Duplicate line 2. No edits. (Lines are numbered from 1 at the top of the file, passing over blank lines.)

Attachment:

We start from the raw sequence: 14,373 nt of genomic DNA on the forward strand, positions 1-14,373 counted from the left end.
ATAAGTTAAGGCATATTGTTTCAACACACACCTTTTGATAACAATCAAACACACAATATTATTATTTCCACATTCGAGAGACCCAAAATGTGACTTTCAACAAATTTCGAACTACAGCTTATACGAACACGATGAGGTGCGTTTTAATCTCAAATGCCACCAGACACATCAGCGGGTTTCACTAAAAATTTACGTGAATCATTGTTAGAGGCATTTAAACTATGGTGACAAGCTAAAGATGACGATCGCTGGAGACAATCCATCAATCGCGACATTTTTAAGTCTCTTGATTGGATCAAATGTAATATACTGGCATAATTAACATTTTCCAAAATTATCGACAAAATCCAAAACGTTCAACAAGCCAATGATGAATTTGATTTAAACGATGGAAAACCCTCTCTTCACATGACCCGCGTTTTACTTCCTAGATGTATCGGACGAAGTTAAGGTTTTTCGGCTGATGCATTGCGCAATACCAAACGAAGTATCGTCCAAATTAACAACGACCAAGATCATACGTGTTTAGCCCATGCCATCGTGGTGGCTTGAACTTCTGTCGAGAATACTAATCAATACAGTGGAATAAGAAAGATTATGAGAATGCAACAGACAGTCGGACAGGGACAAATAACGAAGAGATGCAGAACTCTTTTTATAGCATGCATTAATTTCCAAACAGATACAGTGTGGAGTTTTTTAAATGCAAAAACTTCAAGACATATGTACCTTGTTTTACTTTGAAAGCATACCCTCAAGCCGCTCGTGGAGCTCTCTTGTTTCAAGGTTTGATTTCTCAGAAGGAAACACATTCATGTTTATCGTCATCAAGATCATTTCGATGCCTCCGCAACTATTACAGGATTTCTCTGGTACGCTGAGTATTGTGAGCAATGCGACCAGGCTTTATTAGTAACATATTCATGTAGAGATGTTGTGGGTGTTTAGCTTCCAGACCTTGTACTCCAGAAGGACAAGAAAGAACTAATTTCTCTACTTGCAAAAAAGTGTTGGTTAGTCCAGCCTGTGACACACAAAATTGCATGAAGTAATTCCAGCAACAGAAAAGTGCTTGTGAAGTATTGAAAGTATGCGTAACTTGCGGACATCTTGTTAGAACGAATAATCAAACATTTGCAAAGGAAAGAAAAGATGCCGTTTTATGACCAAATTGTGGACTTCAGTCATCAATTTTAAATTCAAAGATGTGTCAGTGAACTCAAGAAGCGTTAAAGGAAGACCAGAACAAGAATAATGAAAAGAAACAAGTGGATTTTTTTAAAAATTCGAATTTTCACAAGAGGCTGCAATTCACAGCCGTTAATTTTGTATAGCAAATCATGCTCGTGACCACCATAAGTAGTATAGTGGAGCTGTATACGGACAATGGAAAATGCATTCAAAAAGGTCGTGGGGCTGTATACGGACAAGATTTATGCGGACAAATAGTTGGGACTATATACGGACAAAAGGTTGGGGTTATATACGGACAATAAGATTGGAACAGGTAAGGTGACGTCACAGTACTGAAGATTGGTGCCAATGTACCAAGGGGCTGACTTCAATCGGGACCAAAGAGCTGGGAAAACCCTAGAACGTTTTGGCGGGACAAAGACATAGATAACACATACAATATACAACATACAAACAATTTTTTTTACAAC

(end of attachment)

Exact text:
ATAAGTTAAGGCATATTGTTTCAACACACACCTTTTGATAACAATCAAACACACAATATTATTATTTCCACATTCGAGAGACCCAAAATGTGACTTTCAACAAATTTCGAACTACAGCTTATACGAACACGATGAGGTGCGTTTTAATCTCAAATGCCACCAGACACATCAGCGGGTTTCACTAAAAATTTACGTGAATCATTGTTAGAGGCATTTAAACTATGGTGACAAGCTAAAGATGACGATCGCTGGAGACAATCCATCAATCGCGACATTTTTAAGTCTCTTGATTGGATCAAATGTAATATACTGGCATAATTAACATTTTCCAAAATTATCGACAAAATCCAAAACGTTCAACAAGCCAATGATGAATTTGATTTAAACGATGGAAAACCCTCTCTTCACATGACCCGCGTTTTACTTCCTAGATGTATCGGACGAAGTTAAGGTTTTTCGGCTGATGCATTGCGCAATACCAAACGAAGTATCGTCCAAATTAACAACGACCAAGATCATACGTGTTTAGCCCATGCCATCGTGGTGGCTTGAACTTCTGTCGAGAATACTAATCAATACAGTGGAATAAGAAAGATTATGAGAATGCAACAGACAGTCGGACAGGGACAAATAACGAAGAGATGCAGAACTCTTTTTATAGCATGCATTAATTTCCAAACAGATACAGTGTGGAGTTTTTTAAATGCAAAAACTTCAAGACATATGTACCTTGTTTTACTTTGAAAGCATACCCTCAAGCCGCTCGTGGAGCTCTCTTGTTTCAAGGTTTGATTTCTCAGAAGGAAACACATTCATGTTTATCGTCATCAAGATCATTTCGATGCCTCCGCAACTATTACAGGATTTCTCTGGTACGCTGAGTATTGTGAGCAATGCGACCAGGCTTTATTAGTAACATATTCATGTAGAGATGTTGTGGGTGTTTAGCTTCCAGACCTTGTACTCCAGAAGGACAAGAAAGAACTAATTTCTCTACTTGCAAAAAAGTGTTGGTTAGTCCAGCCTGTGACACACAAAATTGCATGAAGTAATTCCAGCAACAGAAAAGTGCTTGTGAAGTATTGAAAGTATGCGTAACTTGCGGACATCTTGTTAGAACGAATAATCAAACATTTGCAAAGGAAAGAAAAGATGCCGTTTTATGACCAAATTGTGGACTTCAGTCATCAATTTTAAATTCAAAGATGTGTCAGTGAACTCAAGAAGCGTTAAAGGAAGACCAGAACAAGAATAATGAAAAGAAACAAGTGGATTTTTTTAAAAATTCGAATTTTCACAAGAGGCTGCAATTCACAGCCGTTAATTTTGTATAGCAAATCATGCTCGTGACCACCATAAGTAGTATAGTGGAGCTGTATACGGACAATGGAAAATGCATTCAAAAAGGTCGTGGGGCTGTATACGGACAAGATTTATGCGGACAAATAGTTGGGACTATATACGGACAAAAGGTTGGGGTTATATACGGACAATAAGATTGGAACAGGTAAGGTGACGTCACAGTACTGAAGATTGGTGCCAATGTACCAAGGGGCTGACTTCAATCGGGACCAAAGAGCTGGGAAAACCCTAGAACGTTTTGGCGGGACAAAGACATAGATAACACATACAATATACAACATACAAACAATTTTTTTTACAAC